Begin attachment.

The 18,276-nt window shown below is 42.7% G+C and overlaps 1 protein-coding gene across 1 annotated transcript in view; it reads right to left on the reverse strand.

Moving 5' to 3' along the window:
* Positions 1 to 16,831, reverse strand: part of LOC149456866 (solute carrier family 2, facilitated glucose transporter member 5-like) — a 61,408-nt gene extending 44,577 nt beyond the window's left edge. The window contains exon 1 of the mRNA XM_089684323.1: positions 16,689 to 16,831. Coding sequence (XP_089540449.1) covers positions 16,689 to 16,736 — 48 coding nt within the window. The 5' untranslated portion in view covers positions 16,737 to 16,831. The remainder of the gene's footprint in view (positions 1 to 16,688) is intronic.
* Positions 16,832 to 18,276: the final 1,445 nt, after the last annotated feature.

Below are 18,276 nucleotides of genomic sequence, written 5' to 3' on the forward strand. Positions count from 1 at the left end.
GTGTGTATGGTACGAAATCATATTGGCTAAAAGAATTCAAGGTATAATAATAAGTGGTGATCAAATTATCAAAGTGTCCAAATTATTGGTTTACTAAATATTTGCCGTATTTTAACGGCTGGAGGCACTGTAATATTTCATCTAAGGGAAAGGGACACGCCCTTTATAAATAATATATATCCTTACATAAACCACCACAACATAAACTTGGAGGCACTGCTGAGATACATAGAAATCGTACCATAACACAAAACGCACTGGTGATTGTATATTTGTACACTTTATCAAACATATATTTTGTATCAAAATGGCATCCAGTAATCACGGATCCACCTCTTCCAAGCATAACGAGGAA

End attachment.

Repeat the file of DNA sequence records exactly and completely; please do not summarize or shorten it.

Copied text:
The 18,276-nt window shown below is 42.7% G+C and overlaps 1 protein-coding gene across 1 annotated transcript in view; it reads right to left on the reverse strand.

Moving 5' to 3' along the window:
* Positions 1 to 16,831, reverse strand: part of LOC149456866 (solute carrier family 2, facilitated glucose transporter member 5-like) — a 61,408-nt gene extending 44,577 nt beyond the window's left edge. The window contains exon 1 of the mRNA XM_089684323.1: positions 16,689 to 16,831. Coding sequence (XP_089540449.1) covers positions 16,689 to 16,736 — 48 coding nt within the window. The 5' untranslated portion in view covers positions 16,737 to 16,831. The remainder of the gene's footprint in view (positions 1 to 16,688) is intronic.
* Positions 16,832 to 18,276: the final 1,445 nt, after the last annotated feature.

Below are 18,276 nucleotides of genomic sequence, written 5' to 3' on the forward strand. Positions count from 1 at the left end.
GTGTGTATGGTACGAAATCATATTGGCTAAAAGAATTCAAGGTATAATAATAAGTGGTGATCAAATTATCAAAGTGTCCAAATTATTGGTTTACTAAATATTTGCCGTATTTTAACGGCTGGAGGCACTGTAATATTTCATCTAAGGGAAAGGGACACGCCCTTTATAAATAATATATATCCTTACATAAACCACCACAACATAAACTTGGAGGCACTGCTGAGATACATAGAAATCGTACCATAACACAAAACGCACTGGTGATTGTATATTTGTACACTTTATCAAACATATATTTTGTATCAAAATGGCATCCAGTAATCACGGATCCACCTCTTCCAAGCATAACGAGGAA